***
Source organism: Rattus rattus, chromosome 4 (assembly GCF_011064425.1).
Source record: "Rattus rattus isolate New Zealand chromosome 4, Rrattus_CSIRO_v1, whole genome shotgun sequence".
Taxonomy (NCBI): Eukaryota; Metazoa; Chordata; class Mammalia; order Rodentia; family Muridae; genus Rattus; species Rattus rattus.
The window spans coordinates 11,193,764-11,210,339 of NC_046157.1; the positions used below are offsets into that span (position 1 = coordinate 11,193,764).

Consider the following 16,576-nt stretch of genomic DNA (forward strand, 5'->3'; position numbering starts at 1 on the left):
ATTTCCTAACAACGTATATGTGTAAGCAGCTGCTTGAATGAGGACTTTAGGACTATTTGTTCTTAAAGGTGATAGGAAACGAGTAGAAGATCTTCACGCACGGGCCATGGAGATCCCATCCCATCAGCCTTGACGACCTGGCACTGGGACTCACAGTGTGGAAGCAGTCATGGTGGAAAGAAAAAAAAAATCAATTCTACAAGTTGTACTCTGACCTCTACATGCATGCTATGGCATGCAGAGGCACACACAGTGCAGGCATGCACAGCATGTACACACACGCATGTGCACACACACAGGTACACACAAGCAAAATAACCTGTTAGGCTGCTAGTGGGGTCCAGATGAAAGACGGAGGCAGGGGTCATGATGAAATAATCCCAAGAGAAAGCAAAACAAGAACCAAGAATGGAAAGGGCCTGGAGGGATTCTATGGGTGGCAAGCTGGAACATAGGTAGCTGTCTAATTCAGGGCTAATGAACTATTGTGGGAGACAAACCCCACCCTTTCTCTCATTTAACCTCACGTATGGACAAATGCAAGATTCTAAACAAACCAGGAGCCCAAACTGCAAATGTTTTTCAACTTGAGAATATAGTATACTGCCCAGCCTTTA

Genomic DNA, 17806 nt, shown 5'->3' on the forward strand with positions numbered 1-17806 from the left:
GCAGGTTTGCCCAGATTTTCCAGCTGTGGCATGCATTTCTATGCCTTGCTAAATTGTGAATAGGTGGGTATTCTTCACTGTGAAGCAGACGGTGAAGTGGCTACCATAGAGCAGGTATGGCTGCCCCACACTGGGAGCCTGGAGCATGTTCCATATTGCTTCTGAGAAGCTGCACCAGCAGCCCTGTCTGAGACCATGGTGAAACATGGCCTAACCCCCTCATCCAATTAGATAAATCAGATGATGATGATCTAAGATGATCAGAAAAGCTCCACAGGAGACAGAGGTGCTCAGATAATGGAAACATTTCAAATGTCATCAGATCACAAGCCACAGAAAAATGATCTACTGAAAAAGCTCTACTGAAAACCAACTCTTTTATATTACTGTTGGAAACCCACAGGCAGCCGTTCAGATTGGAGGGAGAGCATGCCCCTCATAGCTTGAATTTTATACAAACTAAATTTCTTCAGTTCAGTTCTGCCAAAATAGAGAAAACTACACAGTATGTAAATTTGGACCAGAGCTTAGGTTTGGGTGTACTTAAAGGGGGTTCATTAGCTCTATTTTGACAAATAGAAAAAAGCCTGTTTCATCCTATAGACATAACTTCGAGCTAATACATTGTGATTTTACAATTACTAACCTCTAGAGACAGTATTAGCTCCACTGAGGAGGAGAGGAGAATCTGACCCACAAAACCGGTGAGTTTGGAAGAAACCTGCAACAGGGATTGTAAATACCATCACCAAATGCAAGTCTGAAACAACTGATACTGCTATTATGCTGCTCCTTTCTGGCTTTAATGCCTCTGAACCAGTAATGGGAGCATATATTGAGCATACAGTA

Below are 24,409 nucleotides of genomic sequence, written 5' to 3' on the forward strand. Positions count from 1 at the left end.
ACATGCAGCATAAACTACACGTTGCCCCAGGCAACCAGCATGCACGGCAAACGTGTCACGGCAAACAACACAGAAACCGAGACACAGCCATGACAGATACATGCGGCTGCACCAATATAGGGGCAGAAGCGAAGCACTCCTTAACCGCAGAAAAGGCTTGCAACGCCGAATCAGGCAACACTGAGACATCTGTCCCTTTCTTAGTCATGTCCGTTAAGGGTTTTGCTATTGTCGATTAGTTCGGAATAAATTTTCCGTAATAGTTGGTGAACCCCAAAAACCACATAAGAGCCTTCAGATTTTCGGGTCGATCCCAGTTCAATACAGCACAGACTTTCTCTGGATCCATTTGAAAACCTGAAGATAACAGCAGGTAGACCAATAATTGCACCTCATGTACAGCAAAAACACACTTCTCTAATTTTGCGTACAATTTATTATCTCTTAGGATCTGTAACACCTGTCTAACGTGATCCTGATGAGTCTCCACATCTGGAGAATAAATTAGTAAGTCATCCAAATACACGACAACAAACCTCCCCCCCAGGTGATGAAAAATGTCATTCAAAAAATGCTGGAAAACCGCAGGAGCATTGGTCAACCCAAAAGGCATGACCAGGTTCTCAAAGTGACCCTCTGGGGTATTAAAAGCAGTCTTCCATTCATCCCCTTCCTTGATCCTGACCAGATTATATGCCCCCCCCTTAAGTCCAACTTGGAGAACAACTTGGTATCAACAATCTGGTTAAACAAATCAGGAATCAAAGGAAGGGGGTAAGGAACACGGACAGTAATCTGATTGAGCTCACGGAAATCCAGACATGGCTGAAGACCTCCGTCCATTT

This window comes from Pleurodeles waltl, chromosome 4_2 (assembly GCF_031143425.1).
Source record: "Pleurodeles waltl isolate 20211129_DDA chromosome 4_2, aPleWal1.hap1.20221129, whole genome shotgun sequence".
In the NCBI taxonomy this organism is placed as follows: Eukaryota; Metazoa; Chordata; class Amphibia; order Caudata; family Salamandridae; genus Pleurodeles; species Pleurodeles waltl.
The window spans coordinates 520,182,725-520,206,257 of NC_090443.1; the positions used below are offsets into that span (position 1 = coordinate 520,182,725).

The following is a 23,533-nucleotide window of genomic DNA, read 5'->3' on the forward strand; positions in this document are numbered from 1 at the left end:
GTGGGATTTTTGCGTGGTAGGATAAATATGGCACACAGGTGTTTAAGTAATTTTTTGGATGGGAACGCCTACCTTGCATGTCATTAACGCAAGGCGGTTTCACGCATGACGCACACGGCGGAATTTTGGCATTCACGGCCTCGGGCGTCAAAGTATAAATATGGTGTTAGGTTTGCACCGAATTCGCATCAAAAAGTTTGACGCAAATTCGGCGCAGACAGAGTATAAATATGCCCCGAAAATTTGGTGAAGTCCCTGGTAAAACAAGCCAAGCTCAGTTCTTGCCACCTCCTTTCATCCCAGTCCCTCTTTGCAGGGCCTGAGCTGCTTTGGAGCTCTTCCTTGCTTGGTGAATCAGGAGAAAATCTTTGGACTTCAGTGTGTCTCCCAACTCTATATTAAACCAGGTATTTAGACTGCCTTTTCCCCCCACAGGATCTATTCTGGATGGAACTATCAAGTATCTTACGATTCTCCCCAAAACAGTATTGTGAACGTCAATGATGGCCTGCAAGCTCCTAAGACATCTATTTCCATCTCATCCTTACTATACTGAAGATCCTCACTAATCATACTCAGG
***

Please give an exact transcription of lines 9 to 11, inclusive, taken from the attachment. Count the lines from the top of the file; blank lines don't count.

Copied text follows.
Below are 24,409 nucleotides of genomic sequence, written 5' to 3' on the forward strand. Positions count from 1 at the left end.
ACATGCAGCATAAACTACACGTTGCCCCAGGCAACCAGCATGCACGGCAAACGTGTCACGGCAAACAACACAGAAACCGAGACACAGCCATGACAGATACATGCGGCTGCACCAATATAGGGGCAGAAGCGAAGCACTCCTTAACCGCAGAAAAGGCTTGCAACGCCGAATCAGGCAACACTGAGACATCTGTCCCTTTCTTAGTCATGTCCGTTAAGGGTTTTGCTATTGTCGATTAGTTCGGAATAAATTTTCCGTAATAGTTGGTGAACCCCAAAAACCACATAAGAGCCTTCAGATTTTCGGGTCGATCCCAGTTCAATACAGCACAGACTTTCTCTGGATCCATTTGAAAACCTGAAGATAACAGCAGGTAGACCAATAATTGCACCTCATGTACAGCAAAAACACACTTCTCTAATTTTGCGTACAATTTATTATCTCTTAGGATCTGTAACACCTGTCTAACGTGATCCTGATGAGTCTCCACATCTGGAGAATAAATTAGTAAGTCATCCAAATACACGACAACAAACCTCCCCCCCAGGTGATGAAAAATGTCATTCAAAAAATGCTGGAAAACCGCAGGAGCATTGGTCAACCCAAAAGGCATGACCAGGTTCTCAAAGTGACCCTCTGGGGTATTAAAAGCAGTCTTCCATTCATCCCCTTCCTTGATCCTGACCAGATTATATGCCCCCCCCTTAAGTCCAACTTGGAGAACAACTTGGTATCAACAATCTGGTTAAACAAATCAGGAATCAAAGGAAGGGGGTAAGGAACACGGACAGTAATCTGATTGAGCTCACGGAAATCCAGACATGGCTGAAGACCTCCGTCCATTT

This window comes from Pleurodeles waltl, chromosome 4_2 (assembly GCF_031143425.1).